Defense and adaptation: the complex inter-relationship between Campylobacter jejuni and mucus
- 1 Department of Biological Sciences, University of Alberta, Edmonton, AB, Canada
- 2 The National Children’s Research Centre, Our Lady’s Children’s Hospital, Crumlin, Dublin, Ireland
- 3 Alimentary Glycosciences Research Group, School of Medicine and Medical Science, Conway Institute, University College Dublin, Dublin, Ireland
Mucus colonization is an essential early step toward establishing successful infection and disease by mucosal pathogens. There is an emerging literature implicating specific mucin sub-types and mucin modifications in protecting the host from Campylobacter jejuni infection. However, mucosal pathogens have evolved sophisticated mechanisms to breach the mucus layer and C. jejuni in particular appears to harbor specific adaptations to better colonize intestinal mucus. For example, components of mucus are chemotactic for C. jejuni and the rheological properties of mucus promote motility of the organism. Furthermore, recent studies demonstrate that mucins modulate the pathogenicity of C. jejuni in a species-specific manner and likely help determine whether these bacteria become pathogenic (as in humans), or adopt a commensal mode of existence (as in chickens and other animals). This review focuses on recent advances in understanding the complex interplay between C. jejuni and components of the mucus layer.
The visco-elastic mucus gel layer consists of an outer loose layer containing gut microbiota and an inner more compact layer devoid of any bacteria (Johansson et al., 2008). The thickness of the mucus layer ranges from 10 μm in the eye to 700 μm in the intestine (Linden et al., 2008b). Mucin glycoproteins are the main components of mucus while others include; cathelicidins, defensins, lysozyme, protegrins, collectins, antibodies, nitric oxide, and histatins. Collectively these constituents of mucus form a physical barrier, participate in bacterial clearance, and display antimicrobial activity (Linden et al., 2008b; McGuckin et al., 2011). Other protective bioactive molecules in mucus include trefoil factors involved in the repair and restitution of the epithelial mucosa (Taupin and Podolsky, 2003), and resistin-like molecule β (Relmβ) which contribute to the barrier properties of mucus by enhancing mucin gene expression and preventing bacteria from breaching the mucus layer (Hogan et al., 2006; Krimi et al., 2008). In general, mucus protects underlying epithelial cells from chemical, microbial, enzymatic, and mechanical damage.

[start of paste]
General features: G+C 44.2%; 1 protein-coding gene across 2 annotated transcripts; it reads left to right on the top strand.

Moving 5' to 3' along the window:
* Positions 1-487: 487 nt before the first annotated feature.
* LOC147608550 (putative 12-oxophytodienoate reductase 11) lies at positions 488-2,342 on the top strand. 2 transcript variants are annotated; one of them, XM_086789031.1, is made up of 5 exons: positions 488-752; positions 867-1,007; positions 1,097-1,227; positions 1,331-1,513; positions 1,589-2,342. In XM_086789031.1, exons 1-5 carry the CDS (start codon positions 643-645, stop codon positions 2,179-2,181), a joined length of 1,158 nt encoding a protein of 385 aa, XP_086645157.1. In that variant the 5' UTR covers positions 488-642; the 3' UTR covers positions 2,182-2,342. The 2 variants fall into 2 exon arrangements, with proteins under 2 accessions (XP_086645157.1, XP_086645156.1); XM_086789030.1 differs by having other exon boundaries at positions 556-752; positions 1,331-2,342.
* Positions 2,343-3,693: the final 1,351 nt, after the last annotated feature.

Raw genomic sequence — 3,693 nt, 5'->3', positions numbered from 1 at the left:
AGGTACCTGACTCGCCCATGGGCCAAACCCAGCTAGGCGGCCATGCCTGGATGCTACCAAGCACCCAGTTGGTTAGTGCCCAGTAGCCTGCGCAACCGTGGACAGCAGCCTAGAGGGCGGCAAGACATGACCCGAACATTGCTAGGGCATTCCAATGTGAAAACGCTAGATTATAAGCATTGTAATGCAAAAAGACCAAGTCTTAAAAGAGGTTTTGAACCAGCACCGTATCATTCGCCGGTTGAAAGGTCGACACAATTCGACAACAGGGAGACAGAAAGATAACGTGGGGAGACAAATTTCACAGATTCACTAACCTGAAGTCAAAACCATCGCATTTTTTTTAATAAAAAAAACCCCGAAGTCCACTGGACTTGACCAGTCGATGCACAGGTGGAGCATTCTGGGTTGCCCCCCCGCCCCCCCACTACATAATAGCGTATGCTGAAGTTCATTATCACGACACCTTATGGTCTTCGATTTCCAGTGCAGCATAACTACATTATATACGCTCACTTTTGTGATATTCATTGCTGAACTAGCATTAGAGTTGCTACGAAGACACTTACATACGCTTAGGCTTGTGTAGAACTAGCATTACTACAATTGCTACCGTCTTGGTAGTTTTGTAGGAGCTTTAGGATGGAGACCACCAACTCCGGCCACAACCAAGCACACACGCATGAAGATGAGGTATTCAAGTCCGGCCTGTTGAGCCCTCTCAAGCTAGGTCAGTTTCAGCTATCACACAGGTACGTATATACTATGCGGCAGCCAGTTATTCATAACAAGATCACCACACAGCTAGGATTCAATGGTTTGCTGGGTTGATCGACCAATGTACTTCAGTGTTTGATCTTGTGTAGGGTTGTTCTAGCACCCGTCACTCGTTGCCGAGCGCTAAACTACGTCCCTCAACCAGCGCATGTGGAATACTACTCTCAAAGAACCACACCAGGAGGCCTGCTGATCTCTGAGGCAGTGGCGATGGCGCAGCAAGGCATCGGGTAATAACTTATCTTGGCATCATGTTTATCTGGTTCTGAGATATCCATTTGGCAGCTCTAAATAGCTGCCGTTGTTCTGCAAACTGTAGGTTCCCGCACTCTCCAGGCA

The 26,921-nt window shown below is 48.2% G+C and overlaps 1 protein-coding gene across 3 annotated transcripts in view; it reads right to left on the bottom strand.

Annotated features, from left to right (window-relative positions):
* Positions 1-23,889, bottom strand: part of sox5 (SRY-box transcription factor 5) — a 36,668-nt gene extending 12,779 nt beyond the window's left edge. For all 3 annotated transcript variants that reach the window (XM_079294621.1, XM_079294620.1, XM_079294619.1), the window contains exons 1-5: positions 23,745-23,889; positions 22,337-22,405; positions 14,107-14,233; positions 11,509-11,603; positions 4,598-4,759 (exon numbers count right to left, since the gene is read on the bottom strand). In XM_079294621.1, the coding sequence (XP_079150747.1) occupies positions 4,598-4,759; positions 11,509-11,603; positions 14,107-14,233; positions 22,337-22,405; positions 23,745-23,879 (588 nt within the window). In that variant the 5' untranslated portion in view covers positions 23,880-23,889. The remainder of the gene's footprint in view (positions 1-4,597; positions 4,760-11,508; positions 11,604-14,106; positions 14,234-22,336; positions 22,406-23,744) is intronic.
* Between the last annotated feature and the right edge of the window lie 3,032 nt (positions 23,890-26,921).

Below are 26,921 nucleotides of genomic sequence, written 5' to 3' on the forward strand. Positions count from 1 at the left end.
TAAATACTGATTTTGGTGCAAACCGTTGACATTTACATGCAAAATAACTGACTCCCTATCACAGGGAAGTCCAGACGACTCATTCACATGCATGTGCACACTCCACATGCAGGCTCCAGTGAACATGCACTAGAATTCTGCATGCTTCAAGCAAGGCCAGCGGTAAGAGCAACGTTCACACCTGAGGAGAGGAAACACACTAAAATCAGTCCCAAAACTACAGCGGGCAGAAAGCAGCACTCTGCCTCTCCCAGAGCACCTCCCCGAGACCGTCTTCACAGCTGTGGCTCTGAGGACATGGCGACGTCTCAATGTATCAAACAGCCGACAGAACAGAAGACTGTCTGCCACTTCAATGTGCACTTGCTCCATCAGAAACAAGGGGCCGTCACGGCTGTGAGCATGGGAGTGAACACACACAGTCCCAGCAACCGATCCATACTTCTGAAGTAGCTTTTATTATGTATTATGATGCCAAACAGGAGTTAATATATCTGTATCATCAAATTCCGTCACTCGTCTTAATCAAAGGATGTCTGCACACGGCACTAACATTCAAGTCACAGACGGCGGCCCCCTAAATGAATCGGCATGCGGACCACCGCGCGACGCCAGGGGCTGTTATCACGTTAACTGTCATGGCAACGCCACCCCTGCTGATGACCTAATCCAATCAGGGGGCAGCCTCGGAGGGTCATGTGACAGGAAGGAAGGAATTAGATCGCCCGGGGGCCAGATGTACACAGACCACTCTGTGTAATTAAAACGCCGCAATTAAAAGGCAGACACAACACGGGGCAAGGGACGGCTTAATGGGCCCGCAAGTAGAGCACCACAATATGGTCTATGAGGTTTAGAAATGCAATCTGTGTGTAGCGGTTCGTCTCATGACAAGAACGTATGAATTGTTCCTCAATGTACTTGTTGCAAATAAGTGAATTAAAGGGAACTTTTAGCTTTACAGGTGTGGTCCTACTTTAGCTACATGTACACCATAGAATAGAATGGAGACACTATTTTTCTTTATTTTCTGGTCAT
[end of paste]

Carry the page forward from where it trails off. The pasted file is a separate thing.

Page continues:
The main component of mucus, mucin glycoproteins, are heavily o-glycosylated in large peptide domains harboring repeats of the amino acids serine and threonine. These areas are known as variable number tandem repeat (VNTR) regions and vary in length both between individuals and different mucin types, leading to VNTR polymorphisms. Carbohydrates constitute approximately 70% of the mass of mucin glycoproteins, conferring mucins with water holding capacity, rigidity, protease resistance, and a high charge density (Klein et al., 1993; Moncada et al., 2003). Up to 16 human mucins have been described, falling into three subfamilies: secreted mucins (MUC7), cell surface mucins (MUC1, MUC4, MUC3A/B, MUC12, MUC13, MUC15, MUC16, MUC 17, MUC20), and gel-forming mucins (MUC2, MUC5AC, MUC5B, MUC6, and MUC19). A cluster of four genes on chromosome 11 encode gel-forming mucins, which are the main mucin subfamily in mucus and confer its visco-elastic properties. Cysteine residues at the N- and C-termini of gel-forming mucins form intermolecular and intramolecular disulfide bonds, leading to homo-oligomerization of mucins in regions known as von Willebrand factor-like or D domains (Moncada et al., 2003; Linden et al., 2008b). In the gastrointestinal tract, mucin types are differentially expressed. Mucin sub-types in the colon include MUC2, MUC1, MUC3A/B, MUC4, MUC12, MUC13, MUC15, MUC17, and MUC20. The stomach contains MUC5AC, MUC6, MUC1, MUC4, MUC12, MUC13, and MUC17, while small intestinal mucins include MUC2, MUC3A/B, MUC12, MUC13, MUC15, and MUC17 (Moran et al., 2011).
Mucus and Enteric Bacterial Pathogens
Enteric pathogens have to colonize and circumvent the mucus layer prior to causing disease. To establish infection, these bacteria have to bypass both physical and immunological barriers in the gastrointestinal tract. The visco-elastic mucus gel layer protects underlying epithelial cells by trapping pathogens in the loose mucus and clearing them both during gut movements and mucus turnover. In addition, mucin glycoproteins bind and retard bacteria in mucus, preventing them from accessing epithelial cells. Furthermore, antimicrobial peptides present in mucus and gut microflora are directly antagonistic to pathogens. Intestinal microbiota also competitively exclude gut pathogens by occupying mucin receptors, hence preventing pathogen access to the mucosa (reviewed in Linden et al., 2008b).